Looking for Nemerov
by Jim Story
Oliver, a graduate student, lying in bed one morning with his arms propped behind his head, decided he wanted to give a lecture to be called "History as the Next Room of the Dream." He stared at a small patch of deteriorating plaster in the ceiling and thought. It would be based on a poem he had read by Howard Nemerov. He got so excited thinking about his idea that he could hardly wait to tell Polly, the woman he lived with.
But that would be a long time from now. Polly was a substitute teacher. The phone had rung an hour ago, at 6 a.m., summoning her to teach math to a group of eleven-year olds at PS 145 on the Upper West Side.
Polly had looked so good to him a few minutes later, dressed only in panties, garter-belt and nylons, before slipping on her multi-colored nylon dress, that he had wanted to drag her back into bed and ravish her. P.S. 145 would not be denied, however, so Oliver, once the door had slammed shut, had to be content with pulling himself off. Otherwise, he would never return to sleep.
But at that moment, stretched naked on the bed, still panting from the retreating excitement of his spent passion, he began to think about history as the next room of the dream.
Making his way into the kitchen, Oliver skirted a pile of plaster which must have fallen overnight from the ceiling and splattered over a three-foot radius on the floor. He made himself a strong pot of coffee and a poached egg, then went searching for the Nemerov book. He usually kept it on a table beside the bed, where now there didn't appear to be anything but beer cans. He'd come in late from his job at the bar and drunk a six-pack, thinking about the pressures of graduate school, sitting on the bed beside a sleeping Polly.
Nemerov was nowhere to be found. He searched high and low but couldn't come up with it. Under the bed. Beneath stray pieces of clothing. Along his board-and-brick shelves in the living room. He even poked under the sink, moving pots and pans, setting aside cans of Drano and bottles of Windex.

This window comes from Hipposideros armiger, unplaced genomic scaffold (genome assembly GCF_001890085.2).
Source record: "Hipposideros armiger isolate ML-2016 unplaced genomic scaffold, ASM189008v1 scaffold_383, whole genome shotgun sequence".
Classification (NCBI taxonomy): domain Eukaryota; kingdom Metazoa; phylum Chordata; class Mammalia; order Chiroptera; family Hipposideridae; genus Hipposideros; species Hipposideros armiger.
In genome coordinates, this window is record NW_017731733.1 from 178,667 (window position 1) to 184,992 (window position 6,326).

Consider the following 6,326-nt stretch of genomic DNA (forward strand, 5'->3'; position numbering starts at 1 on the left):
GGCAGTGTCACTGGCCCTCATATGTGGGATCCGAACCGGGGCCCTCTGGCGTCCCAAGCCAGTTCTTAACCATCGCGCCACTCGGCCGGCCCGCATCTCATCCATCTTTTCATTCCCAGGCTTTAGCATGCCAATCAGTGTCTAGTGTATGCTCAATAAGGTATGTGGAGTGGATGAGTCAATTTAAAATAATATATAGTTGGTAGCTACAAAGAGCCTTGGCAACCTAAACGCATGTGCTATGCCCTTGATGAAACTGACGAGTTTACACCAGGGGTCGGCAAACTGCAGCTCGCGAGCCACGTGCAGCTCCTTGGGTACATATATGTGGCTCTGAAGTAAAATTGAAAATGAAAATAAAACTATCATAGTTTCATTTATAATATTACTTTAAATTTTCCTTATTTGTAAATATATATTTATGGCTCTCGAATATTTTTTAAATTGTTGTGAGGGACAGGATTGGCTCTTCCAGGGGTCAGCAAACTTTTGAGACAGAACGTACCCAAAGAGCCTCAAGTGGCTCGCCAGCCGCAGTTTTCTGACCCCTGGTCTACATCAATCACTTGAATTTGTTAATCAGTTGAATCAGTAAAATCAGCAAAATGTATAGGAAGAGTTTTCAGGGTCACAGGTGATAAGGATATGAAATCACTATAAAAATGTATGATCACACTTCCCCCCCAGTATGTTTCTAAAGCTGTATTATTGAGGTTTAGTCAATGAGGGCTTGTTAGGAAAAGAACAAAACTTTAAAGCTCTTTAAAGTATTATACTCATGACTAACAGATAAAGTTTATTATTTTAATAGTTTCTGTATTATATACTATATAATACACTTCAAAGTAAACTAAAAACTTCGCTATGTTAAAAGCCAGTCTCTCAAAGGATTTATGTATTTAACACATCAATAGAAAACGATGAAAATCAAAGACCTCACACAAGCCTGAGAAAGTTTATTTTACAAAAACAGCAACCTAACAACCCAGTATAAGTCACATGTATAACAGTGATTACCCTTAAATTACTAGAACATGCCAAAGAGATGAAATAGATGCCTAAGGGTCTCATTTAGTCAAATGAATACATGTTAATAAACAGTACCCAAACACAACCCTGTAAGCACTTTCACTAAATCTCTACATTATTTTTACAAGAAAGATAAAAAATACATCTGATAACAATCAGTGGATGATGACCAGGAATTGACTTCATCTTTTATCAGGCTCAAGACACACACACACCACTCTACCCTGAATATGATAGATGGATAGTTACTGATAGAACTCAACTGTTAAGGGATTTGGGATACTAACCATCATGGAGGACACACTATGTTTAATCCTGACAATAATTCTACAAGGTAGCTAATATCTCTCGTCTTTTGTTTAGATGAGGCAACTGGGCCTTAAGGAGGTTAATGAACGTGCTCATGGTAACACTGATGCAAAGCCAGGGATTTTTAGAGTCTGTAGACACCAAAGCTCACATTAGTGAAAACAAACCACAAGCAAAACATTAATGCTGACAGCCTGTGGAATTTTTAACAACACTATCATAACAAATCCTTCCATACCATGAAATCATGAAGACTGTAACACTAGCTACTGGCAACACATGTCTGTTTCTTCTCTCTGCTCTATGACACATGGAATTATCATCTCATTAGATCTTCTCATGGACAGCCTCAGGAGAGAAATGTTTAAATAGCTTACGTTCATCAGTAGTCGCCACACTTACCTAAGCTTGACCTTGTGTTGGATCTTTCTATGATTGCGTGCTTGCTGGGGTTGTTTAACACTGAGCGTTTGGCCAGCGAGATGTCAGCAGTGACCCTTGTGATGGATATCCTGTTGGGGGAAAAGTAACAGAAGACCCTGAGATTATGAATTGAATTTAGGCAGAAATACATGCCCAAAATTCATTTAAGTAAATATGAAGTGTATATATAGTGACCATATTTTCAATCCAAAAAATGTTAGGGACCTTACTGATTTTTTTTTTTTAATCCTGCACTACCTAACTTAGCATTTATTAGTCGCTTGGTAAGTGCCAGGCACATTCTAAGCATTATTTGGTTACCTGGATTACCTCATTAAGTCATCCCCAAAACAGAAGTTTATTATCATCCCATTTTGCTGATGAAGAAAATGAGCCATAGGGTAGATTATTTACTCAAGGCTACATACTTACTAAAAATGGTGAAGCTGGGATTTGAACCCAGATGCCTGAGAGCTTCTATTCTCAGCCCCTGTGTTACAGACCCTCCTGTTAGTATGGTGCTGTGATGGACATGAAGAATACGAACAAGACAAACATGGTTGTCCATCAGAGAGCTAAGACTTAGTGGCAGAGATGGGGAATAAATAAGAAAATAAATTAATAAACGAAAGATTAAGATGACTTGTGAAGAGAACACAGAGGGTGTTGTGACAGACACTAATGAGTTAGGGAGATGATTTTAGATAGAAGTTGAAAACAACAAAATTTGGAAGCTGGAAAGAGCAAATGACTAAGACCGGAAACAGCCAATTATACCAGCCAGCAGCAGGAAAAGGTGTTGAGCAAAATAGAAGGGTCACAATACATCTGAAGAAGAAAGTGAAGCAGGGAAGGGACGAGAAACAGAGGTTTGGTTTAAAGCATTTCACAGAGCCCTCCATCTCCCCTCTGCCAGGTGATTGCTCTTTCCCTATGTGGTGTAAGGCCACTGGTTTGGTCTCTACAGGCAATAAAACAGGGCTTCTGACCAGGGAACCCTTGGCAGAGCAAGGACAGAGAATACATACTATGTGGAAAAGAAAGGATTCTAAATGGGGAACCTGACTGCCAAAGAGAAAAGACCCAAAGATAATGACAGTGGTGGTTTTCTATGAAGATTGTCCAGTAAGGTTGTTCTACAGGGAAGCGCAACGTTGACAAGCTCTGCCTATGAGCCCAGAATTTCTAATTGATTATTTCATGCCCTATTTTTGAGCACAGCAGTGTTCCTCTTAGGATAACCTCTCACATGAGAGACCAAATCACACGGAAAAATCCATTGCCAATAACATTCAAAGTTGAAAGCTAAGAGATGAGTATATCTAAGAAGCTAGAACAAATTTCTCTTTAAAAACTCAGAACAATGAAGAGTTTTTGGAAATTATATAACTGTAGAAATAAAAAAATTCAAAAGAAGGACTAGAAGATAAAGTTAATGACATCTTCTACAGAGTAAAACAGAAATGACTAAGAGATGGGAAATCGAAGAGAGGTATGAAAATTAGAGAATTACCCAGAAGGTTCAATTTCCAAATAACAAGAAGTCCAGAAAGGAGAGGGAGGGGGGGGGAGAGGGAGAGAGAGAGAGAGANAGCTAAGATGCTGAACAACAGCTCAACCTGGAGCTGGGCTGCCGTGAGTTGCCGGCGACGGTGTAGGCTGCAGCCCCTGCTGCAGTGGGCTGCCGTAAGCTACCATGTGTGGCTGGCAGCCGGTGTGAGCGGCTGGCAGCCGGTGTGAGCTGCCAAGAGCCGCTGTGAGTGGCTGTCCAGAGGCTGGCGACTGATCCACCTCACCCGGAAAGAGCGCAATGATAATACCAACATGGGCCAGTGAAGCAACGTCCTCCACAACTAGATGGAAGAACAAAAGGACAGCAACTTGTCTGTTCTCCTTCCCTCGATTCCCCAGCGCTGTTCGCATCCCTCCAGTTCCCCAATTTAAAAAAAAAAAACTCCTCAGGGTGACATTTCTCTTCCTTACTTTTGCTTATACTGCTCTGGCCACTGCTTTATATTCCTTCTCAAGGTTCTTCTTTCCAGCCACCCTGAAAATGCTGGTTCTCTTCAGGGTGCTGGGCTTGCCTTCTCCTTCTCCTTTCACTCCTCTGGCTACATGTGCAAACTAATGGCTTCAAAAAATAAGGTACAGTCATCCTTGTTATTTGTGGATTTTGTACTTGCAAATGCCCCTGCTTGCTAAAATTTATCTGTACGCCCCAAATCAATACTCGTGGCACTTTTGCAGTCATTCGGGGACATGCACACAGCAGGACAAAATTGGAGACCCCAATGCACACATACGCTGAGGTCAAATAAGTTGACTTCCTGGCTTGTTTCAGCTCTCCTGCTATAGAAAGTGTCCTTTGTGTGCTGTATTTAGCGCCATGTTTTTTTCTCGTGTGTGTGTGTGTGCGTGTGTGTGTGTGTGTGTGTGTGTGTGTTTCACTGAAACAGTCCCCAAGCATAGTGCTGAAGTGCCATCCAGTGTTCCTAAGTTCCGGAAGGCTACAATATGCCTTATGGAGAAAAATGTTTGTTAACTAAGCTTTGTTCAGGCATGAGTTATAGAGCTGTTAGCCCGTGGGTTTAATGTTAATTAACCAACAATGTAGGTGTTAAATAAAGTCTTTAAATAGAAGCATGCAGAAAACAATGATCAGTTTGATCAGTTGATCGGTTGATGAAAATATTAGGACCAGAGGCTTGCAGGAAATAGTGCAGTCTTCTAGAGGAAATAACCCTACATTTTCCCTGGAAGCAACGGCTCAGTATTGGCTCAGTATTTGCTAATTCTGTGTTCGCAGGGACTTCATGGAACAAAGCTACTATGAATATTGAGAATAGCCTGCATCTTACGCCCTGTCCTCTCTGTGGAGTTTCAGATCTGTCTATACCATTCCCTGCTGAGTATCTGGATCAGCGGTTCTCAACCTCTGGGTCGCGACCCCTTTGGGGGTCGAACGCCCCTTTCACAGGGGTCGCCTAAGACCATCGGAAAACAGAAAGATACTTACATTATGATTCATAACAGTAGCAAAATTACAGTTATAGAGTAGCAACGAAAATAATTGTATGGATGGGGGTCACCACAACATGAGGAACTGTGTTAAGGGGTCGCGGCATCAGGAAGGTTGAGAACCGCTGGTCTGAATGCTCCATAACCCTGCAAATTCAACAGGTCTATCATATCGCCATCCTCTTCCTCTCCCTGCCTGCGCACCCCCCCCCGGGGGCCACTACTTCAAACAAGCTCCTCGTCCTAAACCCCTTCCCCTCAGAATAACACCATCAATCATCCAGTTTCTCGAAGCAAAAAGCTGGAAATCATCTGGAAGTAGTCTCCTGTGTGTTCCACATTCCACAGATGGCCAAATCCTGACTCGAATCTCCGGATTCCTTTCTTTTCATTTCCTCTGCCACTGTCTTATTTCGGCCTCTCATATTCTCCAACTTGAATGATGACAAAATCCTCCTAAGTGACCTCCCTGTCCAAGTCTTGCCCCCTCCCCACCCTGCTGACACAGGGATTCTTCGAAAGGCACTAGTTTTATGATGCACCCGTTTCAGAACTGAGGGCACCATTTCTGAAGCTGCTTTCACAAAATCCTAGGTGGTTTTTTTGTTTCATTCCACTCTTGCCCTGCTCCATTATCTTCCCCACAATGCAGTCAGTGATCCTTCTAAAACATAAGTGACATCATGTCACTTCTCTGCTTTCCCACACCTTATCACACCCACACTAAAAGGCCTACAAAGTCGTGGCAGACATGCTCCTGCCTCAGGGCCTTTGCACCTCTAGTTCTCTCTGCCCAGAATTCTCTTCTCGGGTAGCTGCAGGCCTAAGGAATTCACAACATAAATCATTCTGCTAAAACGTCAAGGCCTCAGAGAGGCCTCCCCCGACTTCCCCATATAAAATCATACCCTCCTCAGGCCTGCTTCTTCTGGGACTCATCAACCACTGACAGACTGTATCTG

So where was it? Suddenly he remembered lending it to a tall redhead he had met in the reading room at Butler Library. She'd come onto him, or so he fancied, and he'd said why not do lunch? They shared a sandwich in the cafeteria and commiserated about the pressures of graduate school. She was married, she confessed, to an excruciatingly dull engineering student. Oliver revealed that studying made him horny. The redhead appeared shocked by his disclosure, so instead of finding a convenient alcove in the stacks where he might hump her on the floor behind the Croatian collection (such was his fantasy), he lent her his Howard Nemerov.
In the middle of his living room, Oliver flicked a spec of plaster off the keyboard of his ancient PC and considered. Maybe he didn't need to re-read the poem? Maybe he could recall enough to get started, and check it later? He took his place before the monitor, after first drawing on his rain cap.
Then he awoke.
Blinking his eyes, he looked around. It had seemed so real!
Polly wasn't there. He remembered the 6 a.m. phone call, remembered watching her dress, remembered how sexy she'd looked in her panties and stockings. Recalling this made him so horny he needed to pull himself off. A few minutes later, lying on his bed in the aftermath of extinguished lust, he began to speculate on the possibility of a lecture he might call, "History as the Next Room of the Dream."
Rising, he made himself a pot of coffee and an egg, avoiding a starburst of scattered plaster in the middle of the living room. He went looking for his Howard Nemerov, but the search proved fruitless. Where could it be?
Suddenly, it came to him! He had loaned it to that redhead in Butler Library, as a means of promoting contact because he wanted to fuck her. Perhaps he could remember enough of the poem that suggested his lecture to get started. Later he could retrieve the book from the redhead if he needed it.
Oliver grabbed the rain hat from beside his desk and shoved it onto his head. He brushed a fleck of plaster off his computer keyboard and tried to concentrate. Before long, however, he felt the first drop of moisture. He looked up. The ceiling above his desk had continued to decay. Polly had pestered him to tell the landlord, but the landlord had argued he needed to wait for the snow to melt to fix the roof. Then, he explained, he could repair the ceiling. Polly suggested moving the desk, but Oliver preferred wearing his canvas hat while he worked.